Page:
In reality, the firm’s spending has been growing at a much faster pace than its sales, showing weaker margins. Uniform margins never reached above 20% since 2005, substantially distorting the market’s perception of the firm’s margin ceiling for more than a decade.
What as-reported financials have gotten wrong is the depreciation of the company’s fixed assets.
Depreciation expense is a non-cash expense, meaning it does not represent an actual outlay of cash. As such, depreciation expenses should be added back to earnings. Also, it can be easily manipulated by changing the asset’s life.
However, companies do spend cash on maintenance capital expenditures to ready the same assets for use in the following years. That said, this expense barely shows up in its entirety on the balance sheet.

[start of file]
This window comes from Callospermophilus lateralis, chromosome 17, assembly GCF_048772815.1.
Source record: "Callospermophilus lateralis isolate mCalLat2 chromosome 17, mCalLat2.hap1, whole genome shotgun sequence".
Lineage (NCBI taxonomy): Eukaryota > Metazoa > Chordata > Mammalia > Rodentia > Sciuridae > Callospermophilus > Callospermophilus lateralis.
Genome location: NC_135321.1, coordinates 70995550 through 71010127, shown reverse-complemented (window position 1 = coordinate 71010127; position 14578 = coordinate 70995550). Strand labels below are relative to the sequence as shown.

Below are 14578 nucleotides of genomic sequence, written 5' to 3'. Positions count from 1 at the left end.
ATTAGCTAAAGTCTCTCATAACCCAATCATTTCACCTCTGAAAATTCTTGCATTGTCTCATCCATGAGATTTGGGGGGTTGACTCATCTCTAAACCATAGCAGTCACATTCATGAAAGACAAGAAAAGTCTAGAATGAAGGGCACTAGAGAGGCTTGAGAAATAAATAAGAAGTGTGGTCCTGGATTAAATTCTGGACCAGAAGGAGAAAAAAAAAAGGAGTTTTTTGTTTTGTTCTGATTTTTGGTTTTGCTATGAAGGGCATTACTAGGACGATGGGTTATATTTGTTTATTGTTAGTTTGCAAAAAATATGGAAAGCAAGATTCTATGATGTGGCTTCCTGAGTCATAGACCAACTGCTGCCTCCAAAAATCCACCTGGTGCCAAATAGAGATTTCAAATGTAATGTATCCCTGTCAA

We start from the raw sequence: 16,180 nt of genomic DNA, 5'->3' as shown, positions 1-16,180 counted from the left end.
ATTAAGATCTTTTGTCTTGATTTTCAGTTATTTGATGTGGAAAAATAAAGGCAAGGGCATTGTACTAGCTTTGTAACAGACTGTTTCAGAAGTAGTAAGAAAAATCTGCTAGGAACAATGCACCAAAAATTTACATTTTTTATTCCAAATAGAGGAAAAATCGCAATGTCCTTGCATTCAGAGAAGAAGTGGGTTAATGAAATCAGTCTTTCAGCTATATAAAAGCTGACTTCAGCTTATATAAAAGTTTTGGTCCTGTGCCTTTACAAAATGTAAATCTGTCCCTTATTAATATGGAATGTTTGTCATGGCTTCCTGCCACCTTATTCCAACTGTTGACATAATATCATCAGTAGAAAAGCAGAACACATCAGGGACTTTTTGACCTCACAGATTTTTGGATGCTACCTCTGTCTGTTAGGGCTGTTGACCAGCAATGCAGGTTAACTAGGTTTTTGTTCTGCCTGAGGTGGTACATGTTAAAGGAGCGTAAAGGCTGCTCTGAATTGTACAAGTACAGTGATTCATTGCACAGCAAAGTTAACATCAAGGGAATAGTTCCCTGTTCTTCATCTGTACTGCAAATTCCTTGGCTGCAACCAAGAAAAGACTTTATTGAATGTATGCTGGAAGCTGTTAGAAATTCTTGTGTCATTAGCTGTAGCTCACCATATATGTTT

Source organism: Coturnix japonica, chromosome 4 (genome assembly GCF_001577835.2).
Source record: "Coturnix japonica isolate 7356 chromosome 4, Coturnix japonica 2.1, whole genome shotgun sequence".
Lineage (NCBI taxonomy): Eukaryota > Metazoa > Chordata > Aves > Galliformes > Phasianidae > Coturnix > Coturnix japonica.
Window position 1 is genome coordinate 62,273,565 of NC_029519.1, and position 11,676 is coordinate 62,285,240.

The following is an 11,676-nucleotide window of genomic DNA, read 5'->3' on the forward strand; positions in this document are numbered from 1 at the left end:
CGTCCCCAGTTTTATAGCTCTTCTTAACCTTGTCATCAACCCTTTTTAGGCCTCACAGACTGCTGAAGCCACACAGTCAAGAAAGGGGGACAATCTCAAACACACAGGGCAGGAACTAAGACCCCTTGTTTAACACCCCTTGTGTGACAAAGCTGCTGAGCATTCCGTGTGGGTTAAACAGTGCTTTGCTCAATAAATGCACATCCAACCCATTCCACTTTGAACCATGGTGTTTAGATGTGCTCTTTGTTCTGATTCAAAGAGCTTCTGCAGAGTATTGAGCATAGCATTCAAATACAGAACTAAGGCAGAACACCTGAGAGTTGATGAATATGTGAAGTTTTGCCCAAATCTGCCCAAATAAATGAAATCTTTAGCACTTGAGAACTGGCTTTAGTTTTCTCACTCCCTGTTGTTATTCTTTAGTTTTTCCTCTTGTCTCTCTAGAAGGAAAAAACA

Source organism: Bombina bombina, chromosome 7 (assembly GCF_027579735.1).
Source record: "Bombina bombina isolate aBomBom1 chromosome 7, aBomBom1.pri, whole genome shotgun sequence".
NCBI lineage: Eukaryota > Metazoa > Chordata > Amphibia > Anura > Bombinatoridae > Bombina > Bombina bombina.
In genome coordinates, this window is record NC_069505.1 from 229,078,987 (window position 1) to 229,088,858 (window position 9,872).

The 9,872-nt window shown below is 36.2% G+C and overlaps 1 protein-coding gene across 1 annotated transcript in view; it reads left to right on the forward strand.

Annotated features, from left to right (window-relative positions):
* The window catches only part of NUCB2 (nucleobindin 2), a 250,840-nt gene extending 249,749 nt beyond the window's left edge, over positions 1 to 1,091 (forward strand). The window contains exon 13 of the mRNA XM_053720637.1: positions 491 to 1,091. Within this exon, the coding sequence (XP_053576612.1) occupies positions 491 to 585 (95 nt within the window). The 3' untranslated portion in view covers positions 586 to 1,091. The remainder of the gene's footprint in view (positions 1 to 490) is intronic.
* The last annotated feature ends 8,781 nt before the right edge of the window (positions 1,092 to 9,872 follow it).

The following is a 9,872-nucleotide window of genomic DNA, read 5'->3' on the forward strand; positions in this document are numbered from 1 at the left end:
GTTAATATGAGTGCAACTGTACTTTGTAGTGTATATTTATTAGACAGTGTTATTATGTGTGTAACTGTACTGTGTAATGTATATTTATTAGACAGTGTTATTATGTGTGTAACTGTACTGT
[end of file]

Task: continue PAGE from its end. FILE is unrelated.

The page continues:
To arrive at an estimate of the firm’s maintenance capex, what is done instead is smoothing as-reported depreciation expense over a few years, adjusting for inflation and asset impairments.
In PLDT’s case, PHP 41.6 billion of depreciation expense was charged in 2020, but its substantial growth in assets that year warranted PHP 9.9 billion in maintenance capex.
Along with the many other needed adjustments made, subtracting the much larger maintenance capex number from earnings leads to just a 17% Uniform earnings margin in 2020, lower than its 49% as-reported EBITDA margin.
PLDT’s earning power is generally weaker than you think
As-reported metrics distort the market’s perception of the firm’s historical profitability. If you were to just look at as-reported ROA, you would think that PLDT’s profitability is higher than what real economic metrics highlight in most years.